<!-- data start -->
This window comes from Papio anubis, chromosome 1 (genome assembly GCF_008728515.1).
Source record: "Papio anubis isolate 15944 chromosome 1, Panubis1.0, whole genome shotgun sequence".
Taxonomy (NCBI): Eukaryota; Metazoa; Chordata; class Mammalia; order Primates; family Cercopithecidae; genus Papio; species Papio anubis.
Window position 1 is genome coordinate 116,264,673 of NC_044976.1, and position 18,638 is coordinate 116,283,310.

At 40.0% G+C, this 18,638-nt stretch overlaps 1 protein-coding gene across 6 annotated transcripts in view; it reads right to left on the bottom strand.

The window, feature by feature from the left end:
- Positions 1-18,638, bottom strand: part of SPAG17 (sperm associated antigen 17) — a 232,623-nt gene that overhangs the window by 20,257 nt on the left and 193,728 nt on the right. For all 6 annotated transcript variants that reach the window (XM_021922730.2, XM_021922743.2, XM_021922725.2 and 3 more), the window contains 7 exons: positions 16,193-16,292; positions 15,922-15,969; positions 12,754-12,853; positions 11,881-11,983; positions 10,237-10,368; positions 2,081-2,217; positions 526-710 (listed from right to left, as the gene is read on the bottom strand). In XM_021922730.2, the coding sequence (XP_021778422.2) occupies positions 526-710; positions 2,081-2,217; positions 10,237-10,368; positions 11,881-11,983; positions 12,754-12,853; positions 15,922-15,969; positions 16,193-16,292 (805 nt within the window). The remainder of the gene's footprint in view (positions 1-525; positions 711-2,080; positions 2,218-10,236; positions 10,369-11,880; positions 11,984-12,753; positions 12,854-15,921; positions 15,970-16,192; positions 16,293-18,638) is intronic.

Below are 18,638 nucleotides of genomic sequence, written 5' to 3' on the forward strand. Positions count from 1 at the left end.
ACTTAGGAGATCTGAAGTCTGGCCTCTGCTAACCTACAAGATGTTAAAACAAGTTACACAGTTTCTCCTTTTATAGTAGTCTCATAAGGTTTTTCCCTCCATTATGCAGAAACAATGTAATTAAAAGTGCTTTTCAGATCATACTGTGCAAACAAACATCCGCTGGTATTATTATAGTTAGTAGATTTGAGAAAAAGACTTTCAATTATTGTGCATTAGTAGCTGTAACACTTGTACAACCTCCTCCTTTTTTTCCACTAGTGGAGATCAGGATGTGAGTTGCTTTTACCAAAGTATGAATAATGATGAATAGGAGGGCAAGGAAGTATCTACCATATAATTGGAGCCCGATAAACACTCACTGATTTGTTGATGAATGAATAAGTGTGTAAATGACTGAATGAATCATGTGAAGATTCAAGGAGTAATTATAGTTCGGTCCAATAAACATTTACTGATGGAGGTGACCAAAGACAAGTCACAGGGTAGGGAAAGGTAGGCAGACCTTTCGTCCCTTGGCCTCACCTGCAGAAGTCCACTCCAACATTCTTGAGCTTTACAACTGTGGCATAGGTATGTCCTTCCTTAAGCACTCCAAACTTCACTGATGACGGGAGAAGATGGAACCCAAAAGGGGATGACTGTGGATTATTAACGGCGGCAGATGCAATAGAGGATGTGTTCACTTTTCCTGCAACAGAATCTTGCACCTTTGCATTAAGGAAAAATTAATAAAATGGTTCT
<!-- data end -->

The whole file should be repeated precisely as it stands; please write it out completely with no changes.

This window comes from Papio anubis, chromosome 1 (genome assembly GCF_008728515.1).
Source record: "Papio anubis isolate 15944 chromosome 1, Panubis1.0, whole genome shotgun sequence".
Taxonomy (NCBI): Eukaryota; Metazoa; Chordata; class Mammalia; order Primates; family Cercopithecidae; genus Papio; species Papio anubis.
Window position 1 is genome coordinate 116,264,673 of NC_044976.1, and position 18,638 is coordinate 116,283,310.

At 40.0% G+C, this 18,638-nt stretch overlaps 1 protein-coding gene across 6 annotated transcripts in view; it reads right to left on the bottom strand.

The window, feature by feature from the left end:
- Positions 1-18,638, bottom strand: part of SPAG17 (sperm associated antigen 17) — a 232,623-nt gene that overhangs the window by 20,257 nt on the left and 193,728 nt on the right. For all 6 annotated transcript variants that reach the window (XM_021922730.2, XM_021922743.2, XM_021922725.2 and 3 more), the window contains 7 exons: positions 16,193-16,292; positions 15,922-15,969; positions 12,754-12,853; positions 11,881-11,983; positions 10,237-10,368; positions 2,081-2,217; positions 526-710 (listed from right to left, as the gene is read on the bottom strand). In XM_021922730.2, the coding sequence (XP_021778422.2) occupies positions 526-710; positions 2,081-2,217; positions 10,237-10,368; positions 11,881-11,983; positions 12,754-12,853; positions 15,922-15,969; positions 16,193-16,292 (805 nt within the window). The remainder of the gene's footprint in view (positions 1-525; positions 711-2,080; positions 2,218-10,236; positions 10,369-11,880; positions 11,984-12,753; positions 12,854-15,921; positions 15,970-16,192; positions 16,293-18,638) is intronic.

Below are 18,638 nucleotides of genomic sequence, written 5' to 3' on the forward strand. Positions count from 1 at the left end.
ACTTAGGAGATCTGAAGTCTGGCCTCTGCTAACCTACAAGATGTTAAAACAAGTTACACAGTTTCTCCTTTTATAGTAGTCTCATAAGGTTTTTCCCTCCATTATGCAGAAACAATGTAATTAAAAGTGCTTTTCAGATCATACTGTGCAAACAAACATCCGCTGGTATTATTATAGTTAGTAGATTTGAGAAAAAGACTTTCAATTATTGTGCATTAGTAGCTGTAACACTTGTACAACCTCCTCCTTTTTTTCCACTAGTGGAGATCAGGATGTGAGTTGCTTTTACCAAAGTATGAATAATGATGAATAGGAGGGCAAGGAAGTATCTACCATATAATTGGAGCCCGATAAACACTCACTGATTTGTTGATGAATGAATAAGTGTGTAAATGACTGAATGAATCATGTGAAGATTCAAGGAGTAATTATAGTTCGGTCCAATAAACATTTACTGATGGAGGTGACCAAAGACAAGTCACAGGGTAGGGAAAGGTAGGCAGACCTTTCGTCCCTTGGCCTCACCTGCAGAAGTCCACTCCAACATTCTTGAGCTTTACAACTGTGGCATAGGTATGTCCTTCCTTAAGCACTCCAAACTTCACTGATGACGGGAGAAGATGGAACCCAAAAGGGGATGACTGTGGATTATTAACGGCGGCAGATGCAATAGAGGATGTGTTCACTTTTCCTGCAACAGAATCTTGCACCTTTGCATTAAGGAAAAATTAATAAAATGGTTCT